You may have heard people taking about, or even glanced at headlines mentioning, sustainability reporting. That’s because reporting sustainability and climate-related financial information is on its way to Australia. So, it’s worthwhile understanding how we got here and what’s to come.
At the United Nations Climate Change Conference in November 2021 (COP26) the Chair of the IFRS Foundation Trustees announced the formation of the International Sustainability Standards Board (ISSB). The ISSB’s purpose is to develop a suite of globally comparable sustainability standards – to be known as IFRS Sustainability Disclosure Standards. Think of it as the sustainability equivalent of international accounting standards. It will then be up to each jurisdiction to decide whether to apply these international standards. Given that Australia converged with International Financial Reporting Standards (IFRS) in 2005, it’s clear that ISSB standards will be the starting point for any Australian-equivalent standards.
Since then, 2022 has been a hive of activity at the ISSB with the release of two exposure drafts IFRS S1 General Requirements for Disclosure of Sustainability-related Financial Information (draft IFRS S1) and IFRS S2 Climate-related Disclosures (draft IFRS S2). Remarkably, the ISSB received more than 1,400 submissions on these two exposure drafts. By comparison, the International Accounting Standards Board (IASB) rarely receives more than 100 submissions on its accounting exposure drafts.
Simply put, draft IFRS S1 sets the framework for the measurement and disclosure of information about an entity’s exposure to sustainability-related risks and opportunities, while draft IFRS S2 focusses on the identification, measurement, and disclosure of climate-related financial information.
At the 2022 United Nations Climate Change Conference (COP27) last November, the ISSB confirmed that it aims to issue final Standards (IFRS S1 and IFRS S2) “as early as possible in 2023”.
In Australia, the Australian Accounting Standards Board (AASB) has indicated a ‘climate first’ approach and has added a project to develop climate-related financial disclosure requirements based on draft IFRS S2 by the end of this year.
The proposed disclosures contained in draft IFRS S2 is based on the four pillars from the Taskforce for Climate-related Financial Disclosures (TCFD), namely:
- Governance – The governance processes, controls and procedures the entity uses to monitor and manage climate-related risks and opportunities.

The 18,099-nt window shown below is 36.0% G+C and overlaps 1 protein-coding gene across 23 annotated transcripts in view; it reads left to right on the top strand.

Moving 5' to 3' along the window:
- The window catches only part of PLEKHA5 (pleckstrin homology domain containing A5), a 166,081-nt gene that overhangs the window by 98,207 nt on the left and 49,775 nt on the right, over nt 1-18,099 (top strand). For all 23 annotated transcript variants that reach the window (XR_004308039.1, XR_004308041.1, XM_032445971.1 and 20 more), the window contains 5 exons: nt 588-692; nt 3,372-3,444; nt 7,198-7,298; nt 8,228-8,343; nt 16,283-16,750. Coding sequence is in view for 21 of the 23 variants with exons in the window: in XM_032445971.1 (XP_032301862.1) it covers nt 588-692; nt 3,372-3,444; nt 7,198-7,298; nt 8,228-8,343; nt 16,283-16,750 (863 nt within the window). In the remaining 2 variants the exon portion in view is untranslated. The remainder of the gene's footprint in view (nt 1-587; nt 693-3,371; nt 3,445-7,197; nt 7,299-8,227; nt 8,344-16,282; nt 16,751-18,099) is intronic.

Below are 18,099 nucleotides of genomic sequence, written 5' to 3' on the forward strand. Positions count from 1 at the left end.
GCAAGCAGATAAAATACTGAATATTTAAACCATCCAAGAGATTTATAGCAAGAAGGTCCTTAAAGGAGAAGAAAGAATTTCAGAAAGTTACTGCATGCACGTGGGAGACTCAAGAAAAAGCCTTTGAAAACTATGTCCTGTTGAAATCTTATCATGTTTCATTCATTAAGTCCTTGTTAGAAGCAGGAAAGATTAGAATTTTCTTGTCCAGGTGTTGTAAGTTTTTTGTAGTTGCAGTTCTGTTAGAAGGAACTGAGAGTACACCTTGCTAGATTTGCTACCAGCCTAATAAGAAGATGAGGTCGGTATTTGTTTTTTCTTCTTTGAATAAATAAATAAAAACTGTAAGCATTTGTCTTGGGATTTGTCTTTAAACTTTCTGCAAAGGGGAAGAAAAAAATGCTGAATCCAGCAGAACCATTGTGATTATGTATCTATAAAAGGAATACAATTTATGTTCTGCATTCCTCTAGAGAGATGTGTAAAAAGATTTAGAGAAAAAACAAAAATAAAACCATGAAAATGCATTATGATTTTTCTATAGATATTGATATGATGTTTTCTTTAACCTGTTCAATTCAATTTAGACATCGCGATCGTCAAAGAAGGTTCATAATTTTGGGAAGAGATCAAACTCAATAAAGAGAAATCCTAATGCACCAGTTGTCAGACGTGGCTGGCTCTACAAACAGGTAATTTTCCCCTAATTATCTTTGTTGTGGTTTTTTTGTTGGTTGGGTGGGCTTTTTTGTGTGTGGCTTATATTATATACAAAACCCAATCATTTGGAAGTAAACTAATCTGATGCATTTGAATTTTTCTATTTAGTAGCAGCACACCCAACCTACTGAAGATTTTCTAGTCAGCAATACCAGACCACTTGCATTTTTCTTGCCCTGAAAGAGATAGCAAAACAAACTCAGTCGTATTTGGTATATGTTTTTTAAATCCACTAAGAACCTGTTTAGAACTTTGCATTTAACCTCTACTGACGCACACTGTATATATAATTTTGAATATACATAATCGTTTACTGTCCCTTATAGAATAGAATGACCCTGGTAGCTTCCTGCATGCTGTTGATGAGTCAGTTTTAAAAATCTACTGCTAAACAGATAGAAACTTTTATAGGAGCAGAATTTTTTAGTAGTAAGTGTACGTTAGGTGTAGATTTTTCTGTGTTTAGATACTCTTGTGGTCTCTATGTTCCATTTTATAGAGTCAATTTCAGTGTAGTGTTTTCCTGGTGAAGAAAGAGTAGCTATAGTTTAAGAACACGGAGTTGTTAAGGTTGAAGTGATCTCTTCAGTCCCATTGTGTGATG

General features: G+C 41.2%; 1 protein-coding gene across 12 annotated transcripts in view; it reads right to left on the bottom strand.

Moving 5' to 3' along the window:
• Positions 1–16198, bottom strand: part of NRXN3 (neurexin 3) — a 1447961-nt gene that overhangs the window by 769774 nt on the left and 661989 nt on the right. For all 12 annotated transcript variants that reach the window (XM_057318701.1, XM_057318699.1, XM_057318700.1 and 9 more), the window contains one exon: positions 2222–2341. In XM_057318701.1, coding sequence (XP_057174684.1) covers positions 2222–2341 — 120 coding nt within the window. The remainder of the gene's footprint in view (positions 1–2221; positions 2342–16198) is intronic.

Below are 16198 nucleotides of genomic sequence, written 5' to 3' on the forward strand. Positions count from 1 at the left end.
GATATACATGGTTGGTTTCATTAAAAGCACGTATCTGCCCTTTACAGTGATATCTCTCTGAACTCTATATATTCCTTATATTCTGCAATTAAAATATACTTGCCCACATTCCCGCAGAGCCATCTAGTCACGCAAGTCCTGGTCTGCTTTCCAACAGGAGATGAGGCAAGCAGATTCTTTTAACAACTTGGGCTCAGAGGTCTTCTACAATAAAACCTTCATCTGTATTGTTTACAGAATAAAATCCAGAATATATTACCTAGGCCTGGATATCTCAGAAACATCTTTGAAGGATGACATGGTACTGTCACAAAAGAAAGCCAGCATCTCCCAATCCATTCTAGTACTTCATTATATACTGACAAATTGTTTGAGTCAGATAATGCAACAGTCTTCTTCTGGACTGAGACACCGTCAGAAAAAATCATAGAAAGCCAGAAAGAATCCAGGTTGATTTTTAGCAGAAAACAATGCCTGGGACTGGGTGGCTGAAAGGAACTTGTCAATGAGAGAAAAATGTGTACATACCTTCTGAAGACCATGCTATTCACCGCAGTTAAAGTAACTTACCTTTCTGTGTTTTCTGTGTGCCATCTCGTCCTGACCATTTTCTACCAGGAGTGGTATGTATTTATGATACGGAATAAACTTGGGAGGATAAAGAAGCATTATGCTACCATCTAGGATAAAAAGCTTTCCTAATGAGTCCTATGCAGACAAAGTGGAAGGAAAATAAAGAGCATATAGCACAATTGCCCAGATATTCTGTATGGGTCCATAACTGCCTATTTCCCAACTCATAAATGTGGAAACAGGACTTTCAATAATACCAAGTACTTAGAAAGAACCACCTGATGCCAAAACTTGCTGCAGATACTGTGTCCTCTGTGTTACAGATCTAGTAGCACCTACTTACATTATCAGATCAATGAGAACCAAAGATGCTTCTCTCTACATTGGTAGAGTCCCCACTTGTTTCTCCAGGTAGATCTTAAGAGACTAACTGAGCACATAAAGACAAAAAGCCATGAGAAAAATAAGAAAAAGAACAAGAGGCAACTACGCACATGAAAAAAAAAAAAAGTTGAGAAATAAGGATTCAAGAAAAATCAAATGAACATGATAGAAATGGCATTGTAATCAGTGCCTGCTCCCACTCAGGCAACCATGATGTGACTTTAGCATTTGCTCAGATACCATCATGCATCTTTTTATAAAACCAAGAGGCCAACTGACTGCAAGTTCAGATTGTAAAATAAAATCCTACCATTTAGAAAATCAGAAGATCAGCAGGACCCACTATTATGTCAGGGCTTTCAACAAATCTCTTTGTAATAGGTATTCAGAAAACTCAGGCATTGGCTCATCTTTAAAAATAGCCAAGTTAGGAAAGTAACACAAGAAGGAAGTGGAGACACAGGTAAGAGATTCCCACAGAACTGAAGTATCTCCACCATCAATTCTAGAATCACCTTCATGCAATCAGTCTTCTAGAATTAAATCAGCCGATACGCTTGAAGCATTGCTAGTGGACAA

- Strategy – The climate-related risks and opportunities that could enhance, threaten or change the entity’s business model and strategy over the short, medium and long term.
- Risk management – How climate-related risks are identified, assessed, managed and mitigated by the entity.
- Metrics and targets – The metrics and targets used to manage and monitor the entity’s performance, which could include cross-industry as well as industry-specific metrics and government imposed targets.
The AASB has not indicated which entities their reporting standards would apply to other than stating that the initial scope of their project relates to the for-profit sector.
Meanwhile, in December last year, Treasury issued a consultation paper seeking feedback on:
- Australia aligning with international standards on climate-related disclosures;
- which entities should mandatorily report climate disclosures, and the timetable for implementing such disclosures;
- whether entities should make those disclosures in its annual financial report or elsewhere; and
- what level of assurance should be required for climate disclosures.
It may be that the AASB will just create the reporting framework and it will be Treasury that decides which entities will be required to report those disclosures.
Not to be left behind, the International Auditing and Assurance Standards Board (IAASB) is developing a proposed assurance standard on sustainability reporting, which the Australian Auditing and Assurance Standards Board (AUASB) is likely to use as the basis for assurance practitioners here.
Although there is still some work to do on the extent of climate-relating reporting requirements, what is clear is that the ISSB is working hard to satisfy the calls for a globally consistent climate reporting framework by the middle of this year.
The development of reporting and assurance frameworks for sustainability and climate disclosures could be the biggest change to the Australian reporting landscape since the introduction of IFRS in 2005. 2023 is expected to be a big year as those projects are developed and rules are established to provide assurance on those disclosures.